As a student, I have had countless history professors admonish me that, “Wikipedia is NOT a source!” Until I began this class, I would have placed myself firmly in that camp, but my view now is more nuanced. After watching the presentation by the creator of Wikipedia, I began to see how using only academic-track research shut so many people out of the circle of knowledge. I firmly believe in the adage “knowledge is power”, and to that end, those who do not have access to knowledge therefore are shut out of the process of power. This view softened my critique of Wikipedia as having no academic purpose.
When I went on Wikipedia and searched “Silk Roads”, I did so with a new eye and different viewpoint. What I found was adequate, sufficient for a hobbyist of history. The entry placed a heavy emphasis on the contribution of China, nearly to the exclusion of the Central Asian nomads and nearly every other actor, except Hellenistic Greece. I also found the approach to be quite linear. As I am currently taking a course on the Silk Roads, I am learning that any analysis must necessarily be with an understanding that many different peoples and places were interacting simultaneously and with a dialectic that is often lost. The author(s) of the entry seem(s) to have a particular bias and a somewhat old fashioned approach, with the result being that one loses the nuance and overlap of multiple layers of culture and interaction happening on both sea and land over thousands of years. Additionally, the representation of the “Silk Road” as a constructed effort by the Chinese to build some sort of mythical “highway of the past”, is troubling. However, if someone had no knowledge whatsoever about the Silk Road and was simply curious, this entry would do nicely to provide a jumping off point for further research.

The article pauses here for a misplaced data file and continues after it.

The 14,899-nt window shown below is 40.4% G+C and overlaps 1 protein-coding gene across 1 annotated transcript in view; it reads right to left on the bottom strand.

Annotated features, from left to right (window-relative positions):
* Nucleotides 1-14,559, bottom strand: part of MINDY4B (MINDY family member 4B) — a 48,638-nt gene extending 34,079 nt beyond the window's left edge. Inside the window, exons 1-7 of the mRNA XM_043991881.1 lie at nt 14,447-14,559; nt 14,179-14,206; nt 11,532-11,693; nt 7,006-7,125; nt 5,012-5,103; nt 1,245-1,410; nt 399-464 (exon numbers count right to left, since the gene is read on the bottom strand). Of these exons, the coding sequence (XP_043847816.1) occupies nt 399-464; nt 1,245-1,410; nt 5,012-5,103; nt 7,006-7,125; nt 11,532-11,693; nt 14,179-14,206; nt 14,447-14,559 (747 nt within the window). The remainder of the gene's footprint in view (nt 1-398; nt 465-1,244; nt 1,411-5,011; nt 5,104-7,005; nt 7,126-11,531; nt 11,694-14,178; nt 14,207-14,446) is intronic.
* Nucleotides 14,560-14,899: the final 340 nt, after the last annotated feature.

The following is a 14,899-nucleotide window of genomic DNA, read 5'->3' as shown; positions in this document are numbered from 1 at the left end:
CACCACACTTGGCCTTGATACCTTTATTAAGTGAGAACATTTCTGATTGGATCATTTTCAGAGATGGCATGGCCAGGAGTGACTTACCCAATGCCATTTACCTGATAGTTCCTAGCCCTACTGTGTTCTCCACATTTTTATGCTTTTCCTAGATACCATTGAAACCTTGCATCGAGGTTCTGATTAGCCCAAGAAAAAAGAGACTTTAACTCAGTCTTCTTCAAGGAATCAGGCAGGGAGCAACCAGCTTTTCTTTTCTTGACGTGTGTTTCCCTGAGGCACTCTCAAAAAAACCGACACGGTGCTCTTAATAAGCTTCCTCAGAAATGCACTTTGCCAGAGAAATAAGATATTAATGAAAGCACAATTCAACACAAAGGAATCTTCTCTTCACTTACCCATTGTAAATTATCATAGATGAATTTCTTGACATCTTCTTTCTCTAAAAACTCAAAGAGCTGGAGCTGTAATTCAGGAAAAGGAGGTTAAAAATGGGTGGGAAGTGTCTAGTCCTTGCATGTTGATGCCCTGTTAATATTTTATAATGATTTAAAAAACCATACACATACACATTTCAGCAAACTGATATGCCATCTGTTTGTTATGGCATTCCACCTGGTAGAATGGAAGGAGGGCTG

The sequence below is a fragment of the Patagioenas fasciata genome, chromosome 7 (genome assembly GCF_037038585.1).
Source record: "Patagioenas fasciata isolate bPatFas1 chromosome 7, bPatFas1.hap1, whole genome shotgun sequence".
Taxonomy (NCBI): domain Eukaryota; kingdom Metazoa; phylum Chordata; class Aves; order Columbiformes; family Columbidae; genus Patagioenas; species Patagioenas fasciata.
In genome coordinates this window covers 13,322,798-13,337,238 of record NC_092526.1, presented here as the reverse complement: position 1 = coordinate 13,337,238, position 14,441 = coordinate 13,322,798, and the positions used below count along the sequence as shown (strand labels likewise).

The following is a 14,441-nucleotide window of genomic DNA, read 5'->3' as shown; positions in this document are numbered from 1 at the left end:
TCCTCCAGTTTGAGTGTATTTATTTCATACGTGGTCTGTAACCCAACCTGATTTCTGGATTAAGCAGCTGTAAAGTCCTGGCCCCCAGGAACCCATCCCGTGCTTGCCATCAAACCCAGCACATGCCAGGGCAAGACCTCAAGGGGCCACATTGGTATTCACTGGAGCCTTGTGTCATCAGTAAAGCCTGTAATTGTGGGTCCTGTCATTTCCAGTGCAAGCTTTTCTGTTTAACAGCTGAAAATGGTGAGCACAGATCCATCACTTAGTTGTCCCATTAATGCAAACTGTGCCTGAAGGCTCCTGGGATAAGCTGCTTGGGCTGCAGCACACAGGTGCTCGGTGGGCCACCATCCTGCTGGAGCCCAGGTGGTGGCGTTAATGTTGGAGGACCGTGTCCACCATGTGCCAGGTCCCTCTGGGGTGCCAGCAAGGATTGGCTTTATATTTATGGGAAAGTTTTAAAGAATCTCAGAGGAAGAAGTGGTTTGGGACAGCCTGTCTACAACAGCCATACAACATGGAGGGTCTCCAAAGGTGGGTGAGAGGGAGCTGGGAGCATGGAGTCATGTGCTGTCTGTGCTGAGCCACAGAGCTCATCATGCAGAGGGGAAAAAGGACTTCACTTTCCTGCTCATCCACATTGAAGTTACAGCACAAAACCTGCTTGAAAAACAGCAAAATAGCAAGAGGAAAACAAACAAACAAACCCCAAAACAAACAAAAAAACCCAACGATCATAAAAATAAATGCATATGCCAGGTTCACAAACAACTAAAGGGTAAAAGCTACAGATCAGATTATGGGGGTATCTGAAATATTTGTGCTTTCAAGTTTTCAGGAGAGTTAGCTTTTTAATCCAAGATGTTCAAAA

Currently, I view Wikipedia somewhere in between a complete waste of time and a credible source. My view now is that if one is unsure where to start in a search for knowledge on a particular subject, Wikipedia can provide a starting point. If you don’t know what you don’t know, then you have to start somewhere. This can serve as the purpose of Wikipedia, with a word of caution: do not believe everything you read. Wikipedia can be used as a starting point, but any genuine historical analysis must utilize legitimate sources to give an argument credibility and weight.